Comcast is in the midst of a massive overhaul of its network, rolling out mid-split upgrades and plotting the launch of DOCSIS 4.0 in the second half of this year. But while Comcast remains firmly in the cable camp, Comcast Cable EVP and Chief Network Officer Elad Nafshi told Fierce there is a place for fiber in its future. And, he said, it’ll soon provide a more in-depth glimpse of what that future looks like.
To be clear, there’s already a ton of fiber in Comcast’s network. According to Nafshi, Comcast’s nationwide backbone network – which it calls the core network – is all fiber. Most of its access network is also composed of fiber. It’s only the drop that runs from the node to a subscriber’s home that’s connected with coaxial cable, he explained.
As the operator upgrades its network with distributed access architecture (DAA), Nafshi said the access network is transitioning from analogue to digital fiber and to a new virtualized architecture delivered via a virtual Cable Modem Termination System (vCMTS). That means customers will receive “digital fidelity all the way to the home,” improving both the quality and resiliency of Comcast’s service.
That transition to DAA architecture is also opening the door for Comcast to offer fiber-to-the-home on a larger scale. (It already offers fiber service with speeds of up to 6 Gbps to select customers.) “The DAA architecture we’ve built enables us to completely abstract the wire and have the optionality to deliver based on consumer demands. So, in the same digital nodes that we’re deploying right now we can put a DOCSIS module, we can put a fiber module and offer the same operations with the same vCMTS, with the same telemetry,” Nafshi said.
Indeed, Comcast has been working in this direction for quite some time, having mentioned its plans to use Remote optical line terminals (OLTs) at least a year ago. Fellow cable giant Charter Communications also recently talked up the idea of offering fiber on demand using nodes which allow it to deploy DOCSIS technology alongside Remote OLTs.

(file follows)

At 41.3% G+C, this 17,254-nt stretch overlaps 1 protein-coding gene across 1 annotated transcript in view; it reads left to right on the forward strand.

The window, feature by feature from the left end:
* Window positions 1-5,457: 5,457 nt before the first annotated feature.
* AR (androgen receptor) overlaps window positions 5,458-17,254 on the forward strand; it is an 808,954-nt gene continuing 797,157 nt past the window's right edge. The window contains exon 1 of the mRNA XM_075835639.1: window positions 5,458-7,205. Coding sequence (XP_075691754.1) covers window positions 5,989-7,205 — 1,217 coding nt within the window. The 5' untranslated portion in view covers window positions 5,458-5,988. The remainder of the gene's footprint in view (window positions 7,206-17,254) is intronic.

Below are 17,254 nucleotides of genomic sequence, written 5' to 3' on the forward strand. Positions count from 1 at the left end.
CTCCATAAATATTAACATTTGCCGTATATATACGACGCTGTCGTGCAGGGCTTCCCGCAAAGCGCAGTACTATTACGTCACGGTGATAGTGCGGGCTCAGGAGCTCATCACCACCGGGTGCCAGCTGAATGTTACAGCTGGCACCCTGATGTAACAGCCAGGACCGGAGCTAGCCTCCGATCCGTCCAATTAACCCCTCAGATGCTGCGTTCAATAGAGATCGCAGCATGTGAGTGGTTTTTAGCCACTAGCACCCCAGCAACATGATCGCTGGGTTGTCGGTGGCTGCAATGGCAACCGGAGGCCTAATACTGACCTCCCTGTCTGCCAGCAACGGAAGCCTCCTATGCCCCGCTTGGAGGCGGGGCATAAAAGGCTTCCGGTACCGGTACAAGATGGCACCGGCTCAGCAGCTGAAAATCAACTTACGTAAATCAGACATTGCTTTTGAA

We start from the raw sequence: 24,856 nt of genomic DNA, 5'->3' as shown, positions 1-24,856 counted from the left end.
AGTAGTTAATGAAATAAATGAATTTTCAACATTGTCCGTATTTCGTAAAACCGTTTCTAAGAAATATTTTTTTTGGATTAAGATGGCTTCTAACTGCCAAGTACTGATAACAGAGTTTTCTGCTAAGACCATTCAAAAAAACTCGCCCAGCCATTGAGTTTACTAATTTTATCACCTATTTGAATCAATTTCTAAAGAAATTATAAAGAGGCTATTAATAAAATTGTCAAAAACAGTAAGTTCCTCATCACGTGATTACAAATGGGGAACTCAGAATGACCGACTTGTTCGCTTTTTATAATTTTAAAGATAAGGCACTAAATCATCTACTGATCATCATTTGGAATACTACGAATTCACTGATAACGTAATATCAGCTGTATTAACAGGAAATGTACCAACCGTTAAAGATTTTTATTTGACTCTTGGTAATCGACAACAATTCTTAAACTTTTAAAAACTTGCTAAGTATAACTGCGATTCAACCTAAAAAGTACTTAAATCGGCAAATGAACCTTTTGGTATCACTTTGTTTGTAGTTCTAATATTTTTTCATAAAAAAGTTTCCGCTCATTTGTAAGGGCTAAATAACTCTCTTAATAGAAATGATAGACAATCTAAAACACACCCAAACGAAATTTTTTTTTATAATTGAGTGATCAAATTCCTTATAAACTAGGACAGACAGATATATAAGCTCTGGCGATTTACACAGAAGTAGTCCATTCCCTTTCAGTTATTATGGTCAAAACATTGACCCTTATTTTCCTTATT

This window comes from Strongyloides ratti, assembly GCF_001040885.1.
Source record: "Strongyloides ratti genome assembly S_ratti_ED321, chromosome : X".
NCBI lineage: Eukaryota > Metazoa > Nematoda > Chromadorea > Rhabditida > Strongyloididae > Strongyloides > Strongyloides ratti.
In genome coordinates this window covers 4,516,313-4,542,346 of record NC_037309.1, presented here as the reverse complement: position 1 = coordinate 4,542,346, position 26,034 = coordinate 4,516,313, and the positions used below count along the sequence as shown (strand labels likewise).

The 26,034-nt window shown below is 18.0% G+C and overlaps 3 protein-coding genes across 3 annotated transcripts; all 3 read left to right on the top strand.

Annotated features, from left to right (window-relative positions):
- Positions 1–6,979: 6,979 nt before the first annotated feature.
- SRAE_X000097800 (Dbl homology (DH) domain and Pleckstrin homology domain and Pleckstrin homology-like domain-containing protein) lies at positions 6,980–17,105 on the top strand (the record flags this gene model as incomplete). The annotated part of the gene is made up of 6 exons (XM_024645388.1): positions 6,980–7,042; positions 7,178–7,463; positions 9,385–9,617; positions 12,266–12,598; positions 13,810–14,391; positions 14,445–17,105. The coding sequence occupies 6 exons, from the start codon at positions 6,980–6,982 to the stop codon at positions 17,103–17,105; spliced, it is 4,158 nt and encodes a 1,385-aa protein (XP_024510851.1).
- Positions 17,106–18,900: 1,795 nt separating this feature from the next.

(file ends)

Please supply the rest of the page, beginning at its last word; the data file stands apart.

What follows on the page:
But Nafshi said Comcast will soon show its plans are more than just talk. While he kept mum on the details, he stated “we will be able to give you a grand view of what that looks like to live subscribers, probably in the next few days…That’s real. That’s definitely technology that we’re looking forward to deploying.”
In terms of where it sees fiber fitting into its footprint, Nafshi said rural areas are the most likely target. While that might seem counterintuitive given all the talk of how costly fiber is upfront, Nafshi said using fiber in those areas means Comcast doesn’t have to deploy as many active components in the network, which would be even more expensive.
Nafshi stressed the ability to deploy fiber doesn’t necessarily mean that Comcast is evolving to full fiber. Instead, he said it just means the operator has the “optionality to build the right wire to the right customer.”
“As we build more homes, when the architecture lends itself to fiber economics, we build fiber. We build it into MDUs, we build it into greenfield locations and in some cases we even build it into brownfield locations where it makes sense,” he concluded. “The coaxial platform is remarkable, it is extraordinarily robust and it is connected to each and every one of our homes…Do we need to rip out every connection to the home and replace it with fiber? The answer is no, we don’t. It doesn’t make any sense to do.”